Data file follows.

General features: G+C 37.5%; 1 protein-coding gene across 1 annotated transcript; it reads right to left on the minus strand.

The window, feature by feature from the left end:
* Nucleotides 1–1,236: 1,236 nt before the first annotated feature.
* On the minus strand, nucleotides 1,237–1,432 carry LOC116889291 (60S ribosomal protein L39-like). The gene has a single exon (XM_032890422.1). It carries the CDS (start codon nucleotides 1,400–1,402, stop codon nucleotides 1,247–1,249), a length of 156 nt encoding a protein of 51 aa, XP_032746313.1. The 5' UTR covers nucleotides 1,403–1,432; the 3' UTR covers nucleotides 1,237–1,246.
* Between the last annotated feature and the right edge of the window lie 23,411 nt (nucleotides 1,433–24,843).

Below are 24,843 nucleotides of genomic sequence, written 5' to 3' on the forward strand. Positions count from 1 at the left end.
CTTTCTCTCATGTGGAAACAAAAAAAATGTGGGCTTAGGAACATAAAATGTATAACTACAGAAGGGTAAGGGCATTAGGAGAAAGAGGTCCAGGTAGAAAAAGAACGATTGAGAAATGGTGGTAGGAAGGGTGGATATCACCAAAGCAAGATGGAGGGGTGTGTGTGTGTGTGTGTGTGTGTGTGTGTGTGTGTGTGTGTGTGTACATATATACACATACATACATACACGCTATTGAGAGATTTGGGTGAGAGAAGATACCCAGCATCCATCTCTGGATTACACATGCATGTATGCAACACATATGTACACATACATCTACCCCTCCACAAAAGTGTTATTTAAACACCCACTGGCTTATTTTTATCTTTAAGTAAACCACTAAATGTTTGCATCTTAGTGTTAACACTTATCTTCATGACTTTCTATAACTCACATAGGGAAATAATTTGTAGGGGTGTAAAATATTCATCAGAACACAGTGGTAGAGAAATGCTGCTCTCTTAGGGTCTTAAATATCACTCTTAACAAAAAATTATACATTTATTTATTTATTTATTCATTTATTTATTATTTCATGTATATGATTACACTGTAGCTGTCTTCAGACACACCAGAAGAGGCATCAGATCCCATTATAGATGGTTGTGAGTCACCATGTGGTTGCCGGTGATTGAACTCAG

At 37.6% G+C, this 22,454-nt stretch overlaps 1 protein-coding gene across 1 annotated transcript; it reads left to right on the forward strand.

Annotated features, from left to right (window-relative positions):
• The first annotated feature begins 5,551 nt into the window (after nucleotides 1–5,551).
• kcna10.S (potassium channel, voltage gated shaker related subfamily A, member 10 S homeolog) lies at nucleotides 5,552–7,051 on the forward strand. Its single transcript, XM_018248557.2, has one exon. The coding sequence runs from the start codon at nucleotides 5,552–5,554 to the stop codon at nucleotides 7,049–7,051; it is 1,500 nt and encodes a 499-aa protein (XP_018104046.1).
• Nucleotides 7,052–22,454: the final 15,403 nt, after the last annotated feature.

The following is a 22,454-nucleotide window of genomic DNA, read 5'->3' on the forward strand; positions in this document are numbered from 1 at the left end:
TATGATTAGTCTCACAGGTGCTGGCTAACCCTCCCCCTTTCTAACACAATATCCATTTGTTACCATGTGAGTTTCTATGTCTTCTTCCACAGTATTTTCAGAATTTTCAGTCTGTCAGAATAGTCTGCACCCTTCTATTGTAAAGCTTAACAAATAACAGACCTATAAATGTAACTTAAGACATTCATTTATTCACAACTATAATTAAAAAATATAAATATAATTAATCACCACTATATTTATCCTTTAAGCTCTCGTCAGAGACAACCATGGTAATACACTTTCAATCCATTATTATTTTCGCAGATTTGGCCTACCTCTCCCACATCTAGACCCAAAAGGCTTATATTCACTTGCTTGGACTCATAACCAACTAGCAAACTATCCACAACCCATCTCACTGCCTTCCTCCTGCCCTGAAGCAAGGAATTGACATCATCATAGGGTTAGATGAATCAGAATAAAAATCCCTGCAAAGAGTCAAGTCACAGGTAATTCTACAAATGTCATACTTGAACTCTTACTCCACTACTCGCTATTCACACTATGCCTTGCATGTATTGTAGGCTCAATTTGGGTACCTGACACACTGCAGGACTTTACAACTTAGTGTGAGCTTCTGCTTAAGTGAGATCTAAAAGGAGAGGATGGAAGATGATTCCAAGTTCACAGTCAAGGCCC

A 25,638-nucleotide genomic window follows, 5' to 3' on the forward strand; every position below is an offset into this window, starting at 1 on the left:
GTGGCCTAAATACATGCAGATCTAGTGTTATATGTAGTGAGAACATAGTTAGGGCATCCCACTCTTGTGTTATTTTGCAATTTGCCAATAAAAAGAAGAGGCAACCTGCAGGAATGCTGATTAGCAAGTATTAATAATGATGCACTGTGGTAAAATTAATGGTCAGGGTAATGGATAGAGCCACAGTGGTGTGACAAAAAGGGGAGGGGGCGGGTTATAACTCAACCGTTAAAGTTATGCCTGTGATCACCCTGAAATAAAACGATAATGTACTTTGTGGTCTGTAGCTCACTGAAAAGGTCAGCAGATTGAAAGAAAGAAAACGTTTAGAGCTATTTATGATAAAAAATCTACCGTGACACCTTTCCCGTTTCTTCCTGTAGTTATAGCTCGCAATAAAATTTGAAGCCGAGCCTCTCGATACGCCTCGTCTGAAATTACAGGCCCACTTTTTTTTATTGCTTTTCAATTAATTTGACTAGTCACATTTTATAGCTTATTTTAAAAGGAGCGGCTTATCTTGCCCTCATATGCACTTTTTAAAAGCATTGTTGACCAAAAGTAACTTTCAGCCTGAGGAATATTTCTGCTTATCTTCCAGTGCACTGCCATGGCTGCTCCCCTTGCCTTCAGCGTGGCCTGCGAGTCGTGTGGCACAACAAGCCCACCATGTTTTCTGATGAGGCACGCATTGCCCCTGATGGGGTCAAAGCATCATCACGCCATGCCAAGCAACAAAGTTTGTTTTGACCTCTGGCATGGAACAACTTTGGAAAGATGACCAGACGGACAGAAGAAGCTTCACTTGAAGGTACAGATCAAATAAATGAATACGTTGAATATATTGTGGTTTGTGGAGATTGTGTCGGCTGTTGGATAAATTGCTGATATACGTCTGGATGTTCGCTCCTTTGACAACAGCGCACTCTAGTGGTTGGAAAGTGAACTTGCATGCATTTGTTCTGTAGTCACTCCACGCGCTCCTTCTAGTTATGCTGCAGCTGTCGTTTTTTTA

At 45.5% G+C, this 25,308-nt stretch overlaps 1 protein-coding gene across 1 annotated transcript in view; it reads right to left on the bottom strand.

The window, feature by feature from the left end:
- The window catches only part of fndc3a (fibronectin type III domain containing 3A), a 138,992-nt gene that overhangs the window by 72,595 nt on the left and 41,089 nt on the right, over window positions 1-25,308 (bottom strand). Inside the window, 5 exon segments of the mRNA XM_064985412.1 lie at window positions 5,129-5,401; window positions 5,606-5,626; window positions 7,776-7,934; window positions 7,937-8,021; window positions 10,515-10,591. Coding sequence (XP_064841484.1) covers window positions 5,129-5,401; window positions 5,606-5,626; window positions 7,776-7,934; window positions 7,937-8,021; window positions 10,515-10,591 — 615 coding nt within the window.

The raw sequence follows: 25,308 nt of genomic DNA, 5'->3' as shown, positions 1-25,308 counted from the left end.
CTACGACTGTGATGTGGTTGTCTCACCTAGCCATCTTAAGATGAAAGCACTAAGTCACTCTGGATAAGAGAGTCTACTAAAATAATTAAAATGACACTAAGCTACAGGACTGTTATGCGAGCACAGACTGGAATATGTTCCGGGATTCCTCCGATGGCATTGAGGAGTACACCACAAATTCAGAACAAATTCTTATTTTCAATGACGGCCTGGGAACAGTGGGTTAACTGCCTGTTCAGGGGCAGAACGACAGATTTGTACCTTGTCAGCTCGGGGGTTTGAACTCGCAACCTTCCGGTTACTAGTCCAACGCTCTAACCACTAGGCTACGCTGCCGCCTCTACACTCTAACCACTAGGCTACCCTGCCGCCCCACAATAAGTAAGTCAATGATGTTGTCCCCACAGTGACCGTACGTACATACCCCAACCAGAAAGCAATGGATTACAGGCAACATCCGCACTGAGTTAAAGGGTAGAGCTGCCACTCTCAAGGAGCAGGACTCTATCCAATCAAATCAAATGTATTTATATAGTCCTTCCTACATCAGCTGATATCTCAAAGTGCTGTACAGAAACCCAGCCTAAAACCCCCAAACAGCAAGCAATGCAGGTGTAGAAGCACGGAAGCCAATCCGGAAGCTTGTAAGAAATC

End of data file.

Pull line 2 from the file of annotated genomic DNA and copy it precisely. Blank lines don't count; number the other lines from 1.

The window, feature by feature from the left end: